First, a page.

Give Personal Attention
For restorative yoga, you need to adapt your usual correcting and adjustment skills to provide a different kind of personalized attention. Instead of instructing students on how to improve their form, focus on helping them figure out how to adapt a yoga pose to their own needs. If you have trained your eye to look for what is “wrong” in a student’s pose, retrain your eye to look for signs of effort or discomfort. It’s a good clue that effort is needed to stay in a pose when some part of the body remains unsupported (for example, arms or knees don’t fully rest on the floor and could use the support of a small folded blanket). The biggest sign of discomfort is a student fidgeting or adjusting props.
Leave Empty Space
In a restorative yoga class, poses are typically held for several minutes, and it is quite natural to have long stretches of silence as students relax into a supported pose. A restorative yoga practice is like an internal retreat, and silence facilitates the process of relaxation. However, inexperienced teachers can get nervous leaving students in poses for 5 minutes with no continuing instruction or ongoing commentary. If you are new to teaching this kind of class, you may wonder if participants are bored, and you may feel the urge to “fill up” the empty space. Keep in mind that students are having a very different experience than you are, as the teacher. Attend other restorative yoga classes as a student to appreciate how lengthy silences can comfortably fit into a class structure.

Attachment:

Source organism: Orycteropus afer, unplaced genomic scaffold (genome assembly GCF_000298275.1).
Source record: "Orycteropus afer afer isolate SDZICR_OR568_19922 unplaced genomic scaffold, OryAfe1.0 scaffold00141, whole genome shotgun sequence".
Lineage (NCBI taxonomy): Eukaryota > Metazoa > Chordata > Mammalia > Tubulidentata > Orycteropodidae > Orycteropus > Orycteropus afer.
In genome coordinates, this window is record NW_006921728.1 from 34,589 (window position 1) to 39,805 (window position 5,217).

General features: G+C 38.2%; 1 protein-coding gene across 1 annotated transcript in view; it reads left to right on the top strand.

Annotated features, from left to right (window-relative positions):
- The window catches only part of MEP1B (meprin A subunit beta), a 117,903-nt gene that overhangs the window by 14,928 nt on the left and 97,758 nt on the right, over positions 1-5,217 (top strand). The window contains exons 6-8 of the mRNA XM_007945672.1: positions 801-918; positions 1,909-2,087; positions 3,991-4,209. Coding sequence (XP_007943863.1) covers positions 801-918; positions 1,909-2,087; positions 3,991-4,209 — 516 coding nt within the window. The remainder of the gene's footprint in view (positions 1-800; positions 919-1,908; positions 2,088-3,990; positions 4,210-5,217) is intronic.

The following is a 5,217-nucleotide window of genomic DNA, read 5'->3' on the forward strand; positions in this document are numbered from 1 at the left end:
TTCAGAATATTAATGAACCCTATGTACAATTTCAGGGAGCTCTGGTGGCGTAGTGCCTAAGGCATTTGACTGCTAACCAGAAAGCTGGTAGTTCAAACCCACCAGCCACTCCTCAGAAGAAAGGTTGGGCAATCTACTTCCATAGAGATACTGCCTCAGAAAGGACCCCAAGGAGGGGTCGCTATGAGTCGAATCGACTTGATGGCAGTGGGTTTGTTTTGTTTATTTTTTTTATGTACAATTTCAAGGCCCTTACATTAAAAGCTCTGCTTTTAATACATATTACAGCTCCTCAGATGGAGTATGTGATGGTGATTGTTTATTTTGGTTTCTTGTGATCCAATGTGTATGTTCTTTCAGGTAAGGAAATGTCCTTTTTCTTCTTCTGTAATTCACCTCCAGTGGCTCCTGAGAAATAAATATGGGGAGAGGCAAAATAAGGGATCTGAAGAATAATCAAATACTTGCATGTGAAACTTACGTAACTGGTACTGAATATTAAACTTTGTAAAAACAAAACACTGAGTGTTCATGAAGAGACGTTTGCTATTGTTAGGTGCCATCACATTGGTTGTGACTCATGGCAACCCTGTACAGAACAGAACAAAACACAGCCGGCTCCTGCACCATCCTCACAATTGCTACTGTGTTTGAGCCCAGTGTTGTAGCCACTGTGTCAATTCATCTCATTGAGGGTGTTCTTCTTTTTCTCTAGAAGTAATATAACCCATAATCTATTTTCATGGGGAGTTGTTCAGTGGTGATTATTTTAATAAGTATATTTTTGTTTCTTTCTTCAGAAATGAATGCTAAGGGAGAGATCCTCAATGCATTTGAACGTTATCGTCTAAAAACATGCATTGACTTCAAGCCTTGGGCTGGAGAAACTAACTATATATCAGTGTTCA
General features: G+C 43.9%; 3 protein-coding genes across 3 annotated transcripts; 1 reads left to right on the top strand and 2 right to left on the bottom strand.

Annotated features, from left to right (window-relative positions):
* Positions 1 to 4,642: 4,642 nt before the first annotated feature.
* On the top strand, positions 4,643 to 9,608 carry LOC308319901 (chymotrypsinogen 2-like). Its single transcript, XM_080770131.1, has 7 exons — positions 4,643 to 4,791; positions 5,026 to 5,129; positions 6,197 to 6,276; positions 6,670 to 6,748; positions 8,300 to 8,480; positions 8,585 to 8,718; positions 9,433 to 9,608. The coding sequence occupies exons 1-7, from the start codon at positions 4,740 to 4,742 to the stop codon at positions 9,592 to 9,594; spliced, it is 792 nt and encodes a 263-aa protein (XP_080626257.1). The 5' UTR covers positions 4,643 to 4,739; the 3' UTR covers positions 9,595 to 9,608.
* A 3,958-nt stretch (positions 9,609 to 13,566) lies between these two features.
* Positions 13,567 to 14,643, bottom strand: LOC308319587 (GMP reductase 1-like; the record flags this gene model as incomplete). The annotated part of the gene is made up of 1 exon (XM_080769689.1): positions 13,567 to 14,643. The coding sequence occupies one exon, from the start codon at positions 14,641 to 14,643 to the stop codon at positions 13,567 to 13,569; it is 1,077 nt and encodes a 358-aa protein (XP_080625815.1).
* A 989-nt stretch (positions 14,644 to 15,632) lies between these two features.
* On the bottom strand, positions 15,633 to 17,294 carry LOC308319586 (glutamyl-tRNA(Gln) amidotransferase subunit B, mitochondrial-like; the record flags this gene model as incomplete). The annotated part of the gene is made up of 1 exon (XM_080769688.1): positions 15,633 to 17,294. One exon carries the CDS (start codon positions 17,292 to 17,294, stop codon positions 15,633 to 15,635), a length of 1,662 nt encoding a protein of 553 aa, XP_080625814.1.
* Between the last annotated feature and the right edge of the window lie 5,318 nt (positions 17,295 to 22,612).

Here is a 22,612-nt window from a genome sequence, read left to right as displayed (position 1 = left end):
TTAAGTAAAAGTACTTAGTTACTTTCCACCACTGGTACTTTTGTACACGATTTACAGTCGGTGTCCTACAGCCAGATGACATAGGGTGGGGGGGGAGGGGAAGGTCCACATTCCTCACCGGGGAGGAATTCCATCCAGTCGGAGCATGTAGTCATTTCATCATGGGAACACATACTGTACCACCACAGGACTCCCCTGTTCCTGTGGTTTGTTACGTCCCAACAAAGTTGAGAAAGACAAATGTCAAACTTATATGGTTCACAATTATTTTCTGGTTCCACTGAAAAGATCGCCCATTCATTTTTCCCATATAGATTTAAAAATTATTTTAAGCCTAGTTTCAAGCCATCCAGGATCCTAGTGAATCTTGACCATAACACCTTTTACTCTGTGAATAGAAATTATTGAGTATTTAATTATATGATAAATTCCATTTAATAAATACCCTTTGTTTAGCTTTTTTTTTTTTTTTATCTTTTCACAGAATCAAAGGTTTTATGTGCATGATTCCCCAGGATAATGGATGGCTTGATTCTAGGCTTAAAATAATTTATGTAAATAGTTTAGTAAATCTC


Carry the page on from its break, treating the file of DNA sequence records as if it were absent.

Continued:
Create Mindful Transitions
Give your restorative yoga class an early cue when the end of a pose is near. Some teachers use a chime or other special sound, but the cue can be as simple as saying, “Five more breaths in this pose.” If you teach in a room that has a dimmer switch for the lights, you can brighten the room slightly to indicate transitions. Provide students specific verbal instructions on how to mindfully move props and find their way out of poses. Careful guidance can prevent the chaos of props being abandoned: the clunking of sandbags falling off as students shift weight; confusion over exactly how to roll off a stack of bolsters; or entanglement as a student gets trapped in a clasped strap. Allow practitioners to come out of each restorative yoga pose at their own pace, and offer a simple recovery pose, such as child’s pose or a reclining pose, for them to move into next.
Sequence Poses for Relaxation
Most restorative yoga poses are gentle enough to stand alone or be practiced comfortably in almost any order. Sequencing a restorative yoga class should focus instead on maintaining a relaxing atmosphere. A common complaint from students is that the setup for some poses is so elaborate that it interrupts the flow of the practice. As you build a sequence, include some poses, like supported child’s pose, that require minimal setup. As the class progresses, students will be able to relax more deeply in each new pose. Build toward progressively longer holds (up to 10 minutes in a pose), and allow more silence in the final poses of a sequence.
Diaphragmatic Breathing in Reclining Position